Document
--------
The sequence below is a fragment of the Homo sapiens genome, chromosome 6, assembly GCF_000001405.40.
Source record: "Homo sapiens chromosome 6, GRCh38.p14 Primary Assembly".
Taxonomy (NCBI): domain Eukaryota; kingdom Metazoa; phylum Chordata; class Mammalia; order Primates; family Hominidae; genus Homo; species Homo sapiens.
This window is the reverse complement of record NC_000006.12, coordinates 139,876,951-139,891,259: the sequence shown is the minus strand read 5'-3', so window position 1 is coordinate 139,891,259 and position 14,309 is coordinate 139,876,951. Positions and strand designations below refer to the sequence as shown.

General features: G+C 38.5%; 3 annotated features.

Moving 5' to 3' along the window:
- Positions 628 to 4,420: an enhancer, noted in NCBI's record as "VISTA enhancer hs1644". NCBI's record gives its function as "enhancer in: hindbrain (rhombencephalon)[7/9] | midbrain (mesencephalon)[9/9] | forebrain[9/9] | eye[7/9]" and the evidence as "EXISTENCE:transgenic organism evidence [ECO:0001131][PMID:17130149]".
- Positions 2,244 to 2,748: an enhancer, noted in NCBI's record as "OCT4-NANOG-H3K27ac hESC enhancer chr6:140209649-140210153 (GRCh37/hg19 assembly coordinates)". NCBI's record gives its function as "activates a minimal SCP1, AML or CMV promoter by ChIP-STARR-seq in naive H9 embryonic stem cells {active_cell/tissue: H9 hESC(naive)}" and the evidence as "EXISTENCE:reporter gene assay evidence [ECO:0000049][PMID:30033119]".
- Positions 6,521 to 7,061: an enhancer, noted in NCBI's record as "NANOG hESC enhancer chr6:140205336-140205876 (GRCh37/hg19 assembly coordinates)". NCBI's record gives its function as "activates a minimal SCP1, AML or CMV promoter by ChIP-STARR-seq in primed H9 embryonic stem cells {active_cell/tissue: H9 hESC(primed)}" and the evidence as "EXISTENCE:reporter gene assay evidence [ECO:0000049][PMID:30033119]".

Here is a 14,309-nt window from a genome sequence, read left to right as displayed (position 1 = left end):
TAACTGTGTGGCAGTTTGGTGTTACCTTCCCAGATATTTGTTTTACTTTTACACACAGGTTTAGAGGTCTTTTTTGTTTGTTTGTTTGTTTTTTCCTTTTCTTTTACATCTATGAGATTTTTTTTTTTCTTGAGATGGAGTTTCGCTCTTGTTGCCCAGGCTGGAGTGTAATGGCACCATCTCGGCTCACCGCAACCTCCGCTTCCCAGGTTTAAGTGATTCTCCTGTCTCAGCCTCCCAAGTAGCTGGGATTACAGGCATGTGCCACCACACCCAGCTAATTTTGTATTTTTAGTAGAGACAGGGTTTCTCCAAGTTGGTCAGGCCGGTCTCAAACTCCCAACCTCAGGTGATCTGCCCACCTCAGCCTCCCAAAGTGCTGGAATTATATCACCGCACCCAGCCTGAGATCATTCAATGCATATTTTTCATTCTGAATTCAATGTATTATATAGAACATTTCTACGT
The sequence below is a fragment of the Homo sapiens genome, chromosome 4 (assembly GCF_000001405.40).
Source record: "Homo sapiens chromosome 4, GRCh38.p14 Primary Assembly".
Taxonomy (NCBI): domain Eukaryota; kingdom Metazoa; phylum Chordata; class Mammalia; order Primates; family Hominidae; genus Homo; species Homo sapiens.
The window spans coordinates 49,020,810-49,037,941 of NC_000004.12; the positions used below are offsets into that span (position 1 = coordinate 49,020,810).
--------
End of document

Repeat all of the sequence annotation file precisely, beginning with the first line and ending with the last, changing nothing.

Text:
The sequence below is a fragment of the Homo sapiens genome, chromosome 6, assembly GCF_000001405.40.
Source record: "Homo sapiens chromosome 6, GRCh38.p14 Primary Assembly".
Taxonomy (NCBI): domain Eukaryota; kingdom Metazoa; phylum Chordata; class Mammalia; order Primates; family Hominidae; genus Homo; species Homo sapiens.
This window is the reverse complement of record NC_000006.12, coordinates 139,876,951-139,891,259: the sequence shown is the minus strand read 5'-3', so window position 1 is coordinate 139,891,259 and position 14,309 is coordinate 139,876,951. Positions and strand designations below refer to the sequence as shown.

General features: G+C 38.5%; 3 annotated features.

Moving 5' to 3' along the window:
- Positions 628 to 4,420: an enhancer, noted in NCBI's record as "VISTA enhancer hs1644". NCBI's record gives its function as "enhancer in: hindbrain (rhombencephalon)[7/9] | midbrain (mesencephalon)[9/9] | forebrain[9/9] | eye[7/9]" and the evidence as "EXISTENCE:transgenic organism evidence [ECO:0001131][PMID:17130149]".
- Positions 2,244 to 2,748: an enhancer, noted in NCBI's record as "OCT4-NANOG-H3K27ac hESC enhancer chr6:140209649-140210153 (GRCh37/hg19 assembly coordinates)". NCBI's record gives its function as "activates a minimal SCP1, AML or CMV promoter by ChIP-STARR-seq in naive H9 embryonic stem cells {active_cell/tissue: H9 hESC(naive)}" and the evidence as "EXISTENCE:reporter gene assay evidence [ECO:0000049][PMID:30033119]".
- Positions 6,521 to 7,061: an enhancer, noted in NCBI's record as "NANOG hESC enhancer chr6:140205336-140205876 (GRCh37/hg19 assembly coordinates)". NCBI's record gives its function as "activates a minimal SCP1, AML or CMV promoter by ChIP-STARR-seq in primed H9 embryonic stem cells {active_cell/tissue: H9 hESC(primed)}" and the evidence as "EXISTENCE:reporter gene assay evidence [ECO:0000049][PMID:30033119]".

Here is a 14,309-nt window from a genome sequence, read left to right as displayed (position 1 = left end):
TAACTGTGTGGCAGTTTGGTGTTACCTTCCCAGATATTTGTTTTACTTTTACACACAGGTTTAGAGGTCTTTTTTGTTTGTTTGTTTGTTTTTTCCTTTTCTTTTACATCTATGAGATTTTTTTTTTTCTTGAGATGGAGTTTCGCTCTTGTTGCCCAGGCTGGAGTGTAATGGCACCATCTCGGCTCACCGCAACCTCCGCTTCCCAGGTTTAAGTGATTCTCCTGTCTCAGCCTCCCAAGTAGCTGGGATTACAGGCATGTGCCACCACACCCAGCTAATTTTGTATTTTTAGTAGAGACAGGGTTTCTCCAAGTTGGTCAGGCCGGTCTCAAACTCCCAACCTCAGGTGATCTGCCCACCTCAGCCTCCCAAAGTGCTGGAATTATATCACCGCACCCAGCCTGAGATCATTCAATGCATATTTTTCATTCTGAATTCAATGTATTATATAGAACATTTCTACGT
The sequence below is a fragment of the Homo sapiens genome, chromosome 4 (assembly GCF_000001405.40).
Source record: "Homo sapiens chromosome 4, GRCh38.p14 Primary Assembly".
Taxonomy (NCBI): domain Eukaryota; kingdom Metazoa; phylum Chordata; class Mammalia; order Primates; family Hominidae; genus Homo; species Homo sapiens.
The window spans coordinates 49,020,810-49,037,941 of NC_000004.12; the positions used below are offsets into that span (position 1 = coordinate 49,020,810).